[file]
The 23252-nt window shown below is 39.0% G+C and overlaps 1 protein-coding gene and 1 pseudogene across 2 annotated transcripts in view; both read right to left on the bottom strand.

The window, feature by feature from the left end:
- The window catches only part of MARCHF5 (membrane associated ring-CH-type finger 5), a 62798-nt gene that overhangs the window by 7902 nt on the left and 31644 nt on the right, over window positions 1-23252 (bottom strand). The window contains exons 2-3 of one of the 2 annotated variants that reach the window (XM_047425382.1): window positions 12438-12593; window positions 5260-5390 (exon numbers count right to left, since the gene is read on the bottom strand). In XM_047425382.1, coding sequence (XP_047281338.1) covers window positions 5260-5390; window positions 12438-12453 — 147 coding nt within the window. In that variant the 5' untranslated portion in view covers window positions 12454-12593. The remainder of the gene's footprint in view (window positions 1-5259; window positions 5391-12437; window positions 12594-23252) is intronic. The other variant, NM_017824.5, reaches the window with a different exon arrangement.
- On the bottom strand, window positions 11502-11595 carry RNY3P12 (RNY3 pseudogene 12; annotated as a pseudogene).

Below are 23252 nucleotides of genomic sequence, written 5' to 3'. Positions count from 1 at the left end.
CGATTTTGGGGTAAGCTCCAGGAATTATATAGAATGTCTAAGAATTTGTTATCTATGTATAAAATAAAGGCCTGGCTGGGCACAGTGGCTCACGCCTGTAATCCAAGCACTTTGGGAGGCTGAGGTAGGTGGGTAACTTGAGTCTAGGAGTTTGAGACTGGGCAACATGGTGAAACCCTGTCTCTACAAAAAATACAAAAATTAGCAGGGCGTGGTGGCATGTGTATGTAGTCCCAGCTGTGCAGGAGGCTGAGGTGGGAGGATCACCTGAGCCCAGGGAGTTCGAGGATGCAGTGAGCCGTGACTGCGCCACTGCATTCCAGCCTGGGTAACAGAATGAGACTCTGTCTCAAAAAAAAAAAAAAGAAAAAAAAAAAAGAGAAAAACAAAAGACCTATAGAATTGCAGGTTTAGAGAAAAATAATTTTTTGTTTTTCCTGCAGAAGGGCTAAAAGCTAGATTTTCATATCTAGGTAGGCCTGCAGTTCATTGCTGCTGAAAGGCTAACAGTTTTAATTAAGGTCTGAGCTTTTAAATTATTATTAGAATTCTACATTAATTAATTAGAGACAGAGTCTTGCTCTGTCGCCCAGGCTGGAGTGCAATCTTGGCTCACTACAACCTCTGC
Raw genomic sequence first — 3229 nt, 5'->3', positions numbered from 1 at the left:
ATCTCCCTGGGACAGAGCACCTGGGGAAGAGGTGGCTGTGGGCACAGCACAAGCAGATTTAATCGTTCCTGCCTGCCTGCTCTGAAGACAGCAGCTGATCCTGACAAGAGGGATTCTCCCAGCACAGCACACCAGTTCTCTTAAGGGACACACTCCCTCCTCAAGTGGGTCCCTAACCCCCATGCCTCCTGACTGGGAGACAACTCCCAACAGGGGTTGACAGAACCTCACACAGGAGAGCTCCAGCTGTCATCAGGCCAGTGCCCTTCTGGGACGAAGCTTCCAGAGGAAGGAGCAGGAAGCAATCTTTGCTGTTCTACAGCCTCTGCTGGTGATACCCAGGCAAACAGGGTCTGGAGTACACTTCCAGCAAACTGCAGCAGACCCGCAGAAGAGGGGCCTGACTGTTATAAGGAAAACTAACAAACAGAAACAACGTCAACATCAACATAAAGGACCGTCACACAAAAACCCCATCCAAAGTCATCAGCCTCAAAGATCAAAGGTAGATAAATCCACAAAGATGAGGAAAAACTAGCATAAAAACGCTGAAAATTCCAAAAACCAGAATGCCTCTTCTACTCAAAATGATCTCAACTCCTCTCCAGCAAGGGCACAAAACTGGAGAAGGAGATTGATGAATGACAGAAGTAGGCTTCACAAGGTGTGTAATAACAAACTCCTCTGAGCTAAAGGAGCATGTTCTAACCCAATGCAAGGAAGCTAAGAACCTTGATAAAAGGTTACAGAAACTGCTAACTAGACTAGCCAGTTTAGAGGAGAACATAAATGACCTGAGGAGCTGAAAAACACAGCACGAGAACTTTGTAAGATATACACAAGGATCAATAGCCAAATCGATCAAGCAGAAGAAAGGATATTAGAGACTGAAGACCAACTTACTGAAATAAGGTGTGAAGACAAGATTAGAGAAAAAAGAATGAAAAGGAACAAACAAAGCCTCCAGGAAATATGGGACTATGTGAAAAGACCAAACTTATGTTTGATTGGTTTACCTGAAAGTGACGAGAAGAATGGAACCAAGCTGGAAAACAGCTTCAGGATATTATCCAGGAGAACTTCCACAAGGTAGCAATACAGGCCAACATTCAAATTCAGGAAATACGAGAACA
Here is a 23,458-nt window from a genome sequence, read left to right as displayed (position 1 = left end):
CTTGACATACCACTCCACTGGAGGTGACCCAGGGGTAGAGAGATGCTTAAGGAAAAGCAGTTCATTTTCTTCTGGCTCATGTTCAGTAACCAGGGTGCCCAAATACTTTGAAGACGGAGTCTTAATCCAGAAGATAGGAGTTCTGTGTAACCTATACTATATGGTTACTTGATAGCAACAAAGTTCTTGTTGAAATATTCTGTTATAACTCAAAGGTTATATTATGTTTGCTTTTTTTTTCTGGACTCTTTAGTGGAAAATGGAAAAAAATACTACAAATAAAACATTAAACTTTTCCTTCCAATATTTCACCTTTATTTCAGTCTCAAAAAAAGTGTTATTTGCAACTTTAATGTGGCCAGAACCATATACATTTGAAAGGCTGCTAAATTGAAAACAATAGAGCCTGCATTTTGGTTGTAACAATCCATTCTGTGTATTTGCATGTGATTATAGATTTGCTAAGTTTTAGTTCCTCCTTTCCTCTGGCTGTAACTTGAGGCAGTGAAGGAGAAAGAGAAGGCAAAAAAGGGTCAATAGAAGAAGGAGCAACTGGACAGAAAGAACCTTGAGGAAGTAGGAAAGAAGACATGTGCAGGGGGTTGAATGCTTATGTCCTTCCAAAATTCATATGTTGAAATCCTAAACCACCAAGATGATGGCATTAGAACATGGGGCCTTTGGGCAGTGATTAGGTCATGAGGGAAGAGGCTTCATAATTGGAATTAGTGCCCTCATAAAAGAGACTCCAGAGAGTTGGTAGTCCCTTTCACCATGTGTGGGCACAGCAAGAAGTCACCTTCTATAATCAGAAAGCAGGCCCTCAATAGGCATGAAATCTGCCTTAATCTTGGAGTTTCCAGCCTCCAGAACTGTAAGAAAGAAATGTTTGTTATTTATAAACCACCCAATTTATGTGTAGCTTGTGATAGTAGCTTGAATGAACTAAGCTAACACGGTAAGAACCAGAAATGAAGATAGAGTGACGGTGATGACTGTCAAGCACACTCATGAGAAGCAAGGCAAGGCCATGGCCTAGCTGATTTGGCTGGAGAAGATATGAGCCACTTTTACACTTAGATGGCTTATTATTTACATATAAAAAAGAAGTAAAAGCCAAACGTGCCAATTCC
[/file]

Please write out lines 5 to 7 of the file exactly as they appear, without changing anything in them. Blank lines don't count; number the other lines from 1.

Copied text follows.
Below are 23252 nucleotides of genomic sequence, written 5' to 3'. Positions count from 1 at the left end.
CGATTTTGGGGTAAGCTCCAGGAATTATATAGAATGTCTAAGAATTTGTTATCTATGTATAAAATAAAGGCCTGGCTGGGCACAGTGGCTCACGCCTGTAATCCAAGCACTTTGGGAGGCTGAGGTAGGTGGGTAACTTGAGTCTAGGAGTTTGAGACTGGGCAACATGGTGAAACCCTGTCTCTACAAAAAATACAAAAATTAGCAGGGCGTGGTGGCATGTGTATGTAGTCCCAGCTGTGCAGGAGGCTGAGGTGGGAGGATCACCTGAGCCCAGGGAGTTCGAGGATGCAGTGAGCCGTGACTGCGCCACTGCATTCCAGCCTGGGTAACAGAATGAGACTCTGTCTCAAAAAAAAAAAAAAGAAAAAAAAAAAAGAGAAAAACAAAAGACCTATAGAATTGCAGGTTTAGAGAAAAATAATTTTTTGTTTTTCCTGCAGAAGGGCTAAAAGCTAGATTTTCATATCTAGGTAGGCCTGCAGTTCATTGCTGCTGAAAGGCTAACAGTTTTAATTAAGGTCTGAGCTTTTAAATTATTATTAGAATTCTACATTAATTAATTAGAGACAGAGTCTTGCTCTGTCGCCCAGGCTGGAGTGCAATCTTGGCTCACTACAACCTCTGC
Raw genomic sequence first — 3229 nt, 5'->3', positions numbered from 1 at the left: